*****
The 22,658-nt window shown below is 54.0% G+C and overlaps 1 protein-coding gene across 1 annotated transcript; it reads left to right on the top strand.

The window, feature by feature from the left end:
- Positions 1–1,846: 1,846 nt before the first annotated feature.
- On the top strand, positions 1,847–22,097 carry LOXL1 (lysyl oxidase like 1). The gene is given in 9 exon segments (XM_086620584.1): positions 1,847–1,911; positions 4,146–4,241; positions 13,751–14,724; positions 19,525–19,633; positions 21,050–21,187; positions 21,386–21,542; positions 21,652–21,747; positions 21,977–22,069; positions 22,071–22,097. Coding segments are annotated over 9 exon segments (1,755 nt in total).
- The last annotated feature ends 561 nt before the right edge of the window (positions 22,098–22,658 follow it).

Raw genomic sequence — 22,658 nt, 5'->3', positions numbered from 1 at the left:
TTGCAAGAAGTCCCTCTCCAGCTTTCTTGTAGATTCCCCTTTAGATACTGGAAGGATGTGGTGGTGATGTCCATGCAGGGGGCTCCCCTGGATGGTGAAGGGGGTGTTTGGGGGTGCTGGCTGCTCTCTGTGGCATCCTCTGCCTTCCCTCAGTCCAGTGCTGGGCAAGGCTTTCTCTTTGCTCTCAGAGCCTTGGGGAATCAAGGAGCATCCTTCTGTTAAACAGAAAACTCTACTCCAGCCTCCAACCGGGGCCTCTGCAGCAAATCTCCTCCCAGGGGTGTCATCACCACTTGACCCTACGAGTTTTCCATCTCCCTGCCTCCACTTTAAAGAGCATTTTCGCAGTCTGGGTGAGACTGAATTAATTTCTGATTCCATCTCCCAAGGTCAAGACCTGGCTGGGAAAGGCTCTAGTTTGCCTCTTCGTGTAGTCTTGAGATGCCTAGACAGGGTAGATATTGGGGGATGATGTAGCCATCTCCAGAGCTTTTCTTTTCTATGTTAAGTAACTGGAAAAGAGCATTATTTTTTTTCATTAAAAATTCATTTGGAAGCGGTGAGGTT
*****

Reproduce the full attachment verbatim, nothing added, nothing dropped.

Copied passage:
The 22,658-nt window shown below is 54.0% G+C and overlaps 1 protein-coding gene across 1 annotated transcript; it reads left to right on the top strand.

The window, feature by feature from the left end:
- Positions 1–1,846: 1,846 nt before the first annotated feature.
- On the top strand, positions 1,847–22,097 carry LOXL1 (lysyl oxidase like 1). The gene is given in 9 exon segments (XM_086620584.1): positions 1,847–1,911; positions 4,146–4,241; positions 13,751–14,724; positions 19,525–19,633; positions 21,050–21,187; positions 21,386–21,542; positions 21,652–21,747; positions 21,977–22,069; positions 22,071–22,097. Coding segments are annotated over 9 exon segments (1,755 nt in total).
- The last annotated feature ends 561 nt before the right edge of the window (positions 22,098–22,658 follow it).

Raw genomic sequence — 22,658 nt, 5'->3', positions numbered from 1 at the left:
TTGCAAGAAGTCCCTCTCCAGCTTTCTTGTAGATTCCCCTTTAGATACTGGAAGGATGTGGTGGTGATGTCCATGCAGGGGGCTCCCCTGGATGGTGAAGGGGGTGTTTGGGGGTGCTGGCTGCTCTCTGTGGCATCCTCTGCCTTCCCTCAGTCCAGTGCTGGGCAAGGCTTTCTCTTTGCTCTCAGAGCCTTGGGGAATCAAGGAGCATCCTTCTGTTAAACAGAAAACTCTACTCCAGCCTCCAACCGGGGCCTCTGCAGCAAATCTCCTCCCAGGGGTGTCATCACCACTTGACCCTACGAGTTTTCCATCTCCCTGCCTCCACTTTAAAGAGCATTTTCGCAGTCTGGGTGAGACTGAATTAATTTCTGATTCCATCTCCCAAGGTCAAGACCTGGCTGGGAAAGGCTCTAGTTTGCCTCTTCGTGTAGTCTTGAGATGCCTAGACAGGGTAGATATTGGGGGATGATGTAGCCATCTCCAGAGCTTTTCTTTTCTATGTTAAGTAACTGGAAAAGAGCATTATTTTTTTTCATTAAAAATTCATTTGGAAGCGGTGAGGTT